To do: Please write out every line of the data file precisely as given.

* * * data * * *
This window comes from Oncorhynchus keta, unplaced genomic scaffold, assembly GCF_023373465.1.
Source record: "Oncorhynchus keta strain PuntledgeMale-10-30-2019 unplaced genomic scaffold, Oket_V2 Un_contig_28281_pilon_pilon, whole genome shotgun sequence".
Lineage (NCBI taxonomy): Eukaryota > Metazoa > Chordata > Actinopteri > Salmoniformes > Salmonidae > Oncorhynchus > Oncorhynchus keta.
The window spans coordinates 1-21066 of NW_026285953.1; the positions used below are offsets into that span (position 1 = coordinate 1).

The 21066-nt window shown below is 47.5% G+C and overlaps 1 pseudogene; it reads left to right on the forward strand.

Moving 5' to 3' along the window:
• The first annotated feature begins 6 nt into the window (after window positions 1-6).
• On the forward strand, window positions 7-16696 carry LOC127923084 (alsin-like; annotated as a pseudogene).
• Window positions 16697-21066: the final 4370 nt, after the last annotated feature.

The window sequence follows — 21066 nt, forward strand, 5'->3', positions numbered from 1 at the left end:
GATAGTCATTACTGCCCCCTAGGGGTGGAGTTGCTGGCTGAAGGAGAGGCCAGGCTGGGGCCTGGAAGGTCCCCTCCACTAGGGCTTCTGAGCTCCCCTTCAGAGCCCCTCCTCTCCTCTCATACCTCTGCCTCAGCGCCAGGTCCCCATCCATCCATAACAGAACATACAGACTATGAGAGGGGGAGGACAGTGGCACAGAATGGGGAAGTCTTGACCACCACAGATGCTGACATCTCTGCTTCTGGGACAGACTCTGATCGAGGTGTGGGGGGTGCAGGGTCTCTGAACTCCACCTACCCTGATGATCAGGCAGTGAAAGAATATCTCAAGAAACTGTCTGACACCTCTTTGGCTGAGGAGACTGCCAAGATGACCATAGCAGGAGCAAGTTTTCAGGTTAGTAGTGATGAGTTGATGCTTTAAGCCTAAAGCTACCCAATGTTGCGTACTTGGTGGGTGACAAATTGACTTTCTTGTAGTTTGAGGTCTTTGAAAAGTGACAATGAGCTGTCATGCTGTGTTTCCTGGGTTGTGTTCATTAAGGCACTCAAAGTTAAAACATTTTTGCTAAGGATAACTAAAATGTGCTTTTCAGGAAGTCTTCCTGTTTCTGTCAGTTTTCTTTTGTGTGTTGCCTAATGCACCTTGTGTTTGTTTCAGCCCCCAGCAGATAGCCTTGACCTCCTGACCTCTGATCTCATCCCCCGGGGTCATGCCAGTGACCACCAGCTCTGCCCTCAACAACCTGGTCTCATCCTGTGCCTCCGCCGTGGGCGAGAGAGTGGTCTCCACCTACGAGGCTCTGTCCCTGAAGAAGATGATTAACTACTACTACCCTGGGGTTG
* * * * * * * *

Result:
This window comes from Oncorhynchus keta, unplaced genomic scaffold, assembly GCF_023373465.1.
Source record: "Oncorhynchus keta strain PuntledgeMale-10-30-2019 unplaced genomic scaffold, Oket_V2 Un_contig_28281_pilon_pilon, whole genome shotgun sequence".
Lineage (NCBI taxonomy): Eukaryota > Metazoa > Chordata > Actinopteri > Salmoniformes > Salmonidae > Oncorhynchus > Oncorhynchus keta.
The window spans coordinates 1-21066 of NW_026285953.1; the positions used below are offsets into that span (position 1 = coordinate 1).

The 21066-nt window shown below is 47.5% G+C and overlaps 1 pseudogene; it reads left to right on the forward strand.

Moving 5' to 3' along the window:
• The first annotated feature begins 6 nt into the window (after window positions 1-6).
• On the forward strand, window positions 7-16696 carry LOC127923084 (alsin-like; annotated as a pseudogene).
• Window positions 16697-21066: the final 4370 nt, after the last annotated feature.

The window sequence follows — 21066 nt, forward strand, 5'->3', positions numbered from 1 at the left end:
GATAGTCATTACTGCCCCCTAGGGGTGGAGTTGCTGGCTGAAGGAGAGGCCAGGCTGGGGCCTGGAAGGTCCCCTCCACTAGGGCTTCTGAGCTCCCCTTCAGAGCCCCTCCTCTCCTCTCATACCTCTGCCTCAGCGCCAGGTCCCCATCCATCCATAACAGAACATACAGACTATGAGAGGGGGAGGACAGTGGCACAGAATGGGGAAGTCTTGACCACCACAGATGCTGACATCTCTGCTTCTGGGACAGACTCTGATCGAGGTGTGGGGGGTGCAGGGTCTCTGAACTCCACCTACCCTGATGATCAGGCAGTGAAAGAATATCTCAAGAAACTGTCTGACACCTCTTTGGCTGAGGAGACTGCCAAGATGACCATAGCAGGAGCAAGTTTTCAGGTTAGTAGTGATGAGTTGATGCTTTAAGCCTAAAGCTACCCAATGTTGCGTACTTGGTGGGTGACAAATTGACTTTCTTGTAGTTTGAGGTCTTTGAAAAGTGACAATGAGCTGTCATGCTGTGTTTCCTGGGTTGTGTTCATTAAGGCACTCAAAGTTAAAACATTTTTGCTAAGGATAACTAAAATGTGCTTTTCAGGAAGTCTTCCTGTTTCTGTCAGTTTTCTTTTGTGTGTTGCCTAATGCACCTTGTGTTTGTTTCAGCCCCCAGCAGATAGCCTTGACCTCCTGACCTCTGATCTCATCCCCCGGGGTCATGCCAGTGACCACCAGCTCTGCCCTCAACAACCTGGTCTCATCCTGTGCCTCCGCCGTGGGCGAGAGAGTGGTCTCCACCTACGAGGCTCTGTCCCTGAAGAAGATGATTAACTACTACTACCCTGGGGTTG